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What separates India from China
Tue, 26 Apr Pre-Open

There is one thing that China and India have in common. Both are emerging economies which have been recording strong growth in GDP at a time when the West is reeling under recession. But both countries are different in many ways. For starters, China is an undisputed behemoth in manufacturing while India has a strong services sector. What is more, the events post the global financial crisis also paint a different picture.

For instance, Fitch Ratings has stated that India is better placed compared to China in regulating the flow of bank credit. Readers would do well to note that the RBI's regulations have ensured that flow of credit has been controlled. In fact, that was one of the primary reasons why Indian banks did not meet the same fate as that of their Western counterparts due to strict vigilance by the RBI. China's economy, by contrast, has expanded post the global crisis largely on account of expansion in bank credit. This money especially found its way into the Chinese real estate market, inflated prices and thereby raised fears of a bubble being formed there.

On the other hand, RBI regulated the credit flow to the local corporate sector with prudence. This helped the country's banks in managing their asset quality better during the recent global economic downturn.

Another contrasting feature found in both the economies is that while India's growth has been driven by domestic demand, China's has largely been fuelled by external demand. That is why India has the upper hand for the time being simply because even though the global economy has yet to recover, Indian companies can rely on domestic demand to spur growth. The same cannot be said for China, which has largely depended on the West to fuel its economy. But the crisis has meant that China is gradually looking to bolster domestic demand so that its dependence on exports going forward is reduced.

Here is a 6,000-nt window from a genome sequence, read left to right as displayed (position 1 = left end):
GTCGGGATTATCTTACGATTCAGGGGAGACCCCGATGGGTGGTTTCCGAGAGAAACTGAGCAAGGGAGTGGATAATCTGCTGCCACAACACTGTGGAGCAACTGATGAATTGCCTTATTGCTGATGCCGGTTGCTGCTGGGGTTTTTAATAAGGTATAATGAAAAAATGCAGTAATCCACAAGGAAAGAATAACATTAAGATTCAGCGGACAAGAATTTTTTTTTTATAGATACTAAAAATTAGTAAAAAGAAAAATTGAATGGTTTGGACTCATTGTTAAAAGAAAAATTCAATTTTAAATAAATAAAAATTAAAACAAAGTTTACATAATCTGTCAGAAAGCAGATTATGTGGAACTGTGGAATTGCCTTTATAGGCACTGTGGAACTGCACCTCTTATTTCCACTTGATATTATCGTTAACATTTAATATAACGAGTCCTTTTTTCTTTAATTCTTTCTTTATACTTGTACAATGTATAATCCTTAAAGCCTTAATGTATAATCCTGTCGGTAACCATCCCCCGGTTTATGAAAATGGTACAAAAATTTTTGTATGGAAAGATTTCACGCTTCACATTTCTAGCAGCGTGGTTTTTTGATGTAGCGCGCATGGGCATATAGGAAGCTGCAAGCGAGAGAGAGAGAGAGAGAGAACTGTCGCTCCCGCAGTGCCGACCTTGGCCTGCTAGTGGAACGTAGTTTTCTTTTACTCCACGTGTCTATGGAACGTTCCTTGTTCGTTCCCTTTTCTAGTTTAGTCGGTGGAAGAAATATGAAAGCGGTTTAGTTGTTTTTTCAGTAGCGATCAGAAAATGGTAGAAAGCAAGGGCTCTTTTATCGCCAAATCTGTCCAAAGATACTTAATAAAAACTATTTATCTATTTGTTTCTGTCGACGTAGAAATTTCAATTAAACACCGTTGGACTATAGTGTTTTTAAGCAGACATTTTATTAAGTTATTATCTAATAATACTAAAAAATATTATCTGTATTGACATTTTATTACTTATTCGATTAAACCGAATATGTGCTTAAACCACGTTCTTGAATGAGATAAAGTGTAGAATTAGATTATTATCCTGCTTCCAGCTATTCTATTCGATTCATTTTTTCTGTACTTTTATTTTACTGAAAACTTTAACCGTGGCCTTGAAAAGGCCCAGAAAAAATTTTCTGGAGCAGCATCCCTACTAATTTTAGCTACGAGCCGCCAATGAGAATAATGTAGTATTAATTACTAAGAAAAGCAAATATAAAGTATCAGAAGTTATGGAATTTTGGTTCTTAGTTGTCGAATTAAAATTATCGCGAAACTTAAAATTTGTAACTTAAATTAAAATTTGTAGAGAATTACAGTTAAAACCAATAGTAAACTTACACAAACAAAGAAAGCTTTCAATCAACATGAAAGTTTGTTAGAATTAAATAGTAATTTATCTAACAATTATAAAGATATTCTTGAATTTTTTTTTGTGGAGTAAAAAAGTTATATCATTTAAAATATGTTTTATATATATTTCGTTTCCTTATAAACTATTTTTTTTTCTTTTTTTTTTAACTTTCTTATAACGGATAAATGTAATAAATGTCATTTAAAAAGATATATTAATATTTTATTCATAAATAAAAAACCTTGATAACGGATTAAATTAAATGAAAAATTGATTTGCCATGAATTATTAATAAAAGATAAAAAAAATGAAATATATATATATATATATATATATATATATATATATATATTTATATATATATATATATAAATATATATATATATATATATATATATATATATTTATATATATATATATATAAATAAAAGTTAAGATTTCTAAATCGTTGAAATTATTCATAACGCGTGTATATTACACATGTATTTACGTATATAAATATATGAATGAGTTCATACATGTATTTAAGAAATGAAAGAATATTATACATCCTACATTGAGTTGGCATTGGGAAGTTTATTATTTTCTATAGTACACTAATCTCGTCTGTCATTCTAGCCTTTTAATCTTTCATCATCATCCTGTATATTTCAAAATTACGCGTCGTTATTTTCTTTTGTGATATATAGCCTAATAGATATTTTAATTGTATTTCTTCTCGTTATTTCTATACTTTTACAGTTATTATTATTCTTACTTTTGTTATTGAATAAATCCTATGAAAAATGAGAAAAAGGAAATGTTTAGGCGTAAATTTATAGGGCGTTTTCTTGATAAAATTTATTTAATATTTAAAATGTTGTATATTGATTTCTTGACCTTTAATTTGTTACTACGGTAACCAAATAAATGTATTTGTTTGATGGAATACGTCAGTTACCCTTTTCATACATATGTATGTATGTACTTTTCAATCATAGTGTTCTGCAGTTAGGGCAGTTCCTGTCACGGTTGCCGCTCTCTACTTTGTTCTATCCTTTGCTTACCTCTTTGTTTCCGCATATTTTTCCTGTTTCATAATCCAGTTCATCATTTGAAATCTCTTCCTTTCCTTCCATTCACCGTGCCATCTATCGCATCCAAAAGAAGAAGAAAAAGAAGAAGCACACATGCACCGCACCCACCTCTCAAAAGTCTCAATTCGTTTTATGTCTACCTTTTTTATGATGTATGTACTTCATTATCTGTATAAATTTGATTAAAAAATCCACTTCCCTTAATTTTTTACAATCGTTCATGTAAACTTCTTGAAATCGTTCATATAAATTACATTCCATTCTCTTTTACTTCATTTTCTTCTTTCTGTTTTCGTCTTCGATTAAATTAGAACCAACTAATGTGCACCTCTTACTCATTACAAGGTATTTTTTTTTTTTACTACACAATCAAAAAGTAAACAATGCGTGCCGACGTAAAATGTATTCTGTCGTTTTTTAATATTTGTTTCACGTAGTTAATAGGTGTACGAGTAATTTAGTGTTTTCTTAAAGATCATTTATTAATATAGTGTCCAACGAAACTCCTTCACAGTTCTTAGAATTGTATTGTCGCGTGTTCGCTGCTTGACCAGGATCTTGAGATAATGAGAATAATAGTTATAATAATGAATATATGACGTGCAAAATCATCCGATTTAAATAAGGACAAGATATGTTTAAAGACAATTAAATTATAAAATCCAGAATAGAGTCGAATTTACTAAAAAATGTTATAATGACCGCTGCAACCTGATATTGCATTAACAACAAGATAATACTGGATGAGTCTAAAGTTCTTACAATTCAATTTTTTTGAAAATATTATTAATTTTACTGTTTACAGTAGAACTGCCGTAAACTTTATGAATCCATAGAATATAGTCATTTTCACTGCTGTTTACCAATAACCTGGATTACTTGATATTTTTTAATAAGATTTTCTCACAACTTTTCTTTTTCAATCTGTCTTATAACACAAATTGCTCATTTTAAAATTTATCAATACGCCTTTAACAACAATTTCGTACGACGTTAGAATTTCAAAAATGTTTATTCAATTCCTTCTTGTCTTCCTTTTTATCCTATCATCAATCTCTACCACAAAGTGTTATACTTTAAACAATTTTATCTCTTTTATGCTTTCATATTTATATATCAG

Both the countries, however, are trying to grapple with the problem of inflation in recent times. In China's case, increasing liquidity and an expansionary bank credit has led to prices rising as more money is chasing fewer goods. In India's case, problems have been on the supply side as food shortages have fueled food prices which in turn has caused inflation to remain at persistently higher levels. Both the central banks are dealing with the problem by raising interest rates to curb excess liquidity. That is why growth in both these economies could slow down a tad bit in the future if inflation is not brought under control. Despite these near term concerns though, both these economies seem poised to grow at a strong pace in the longer term, a feat which the developed world may find hard to replicate in the years to come.

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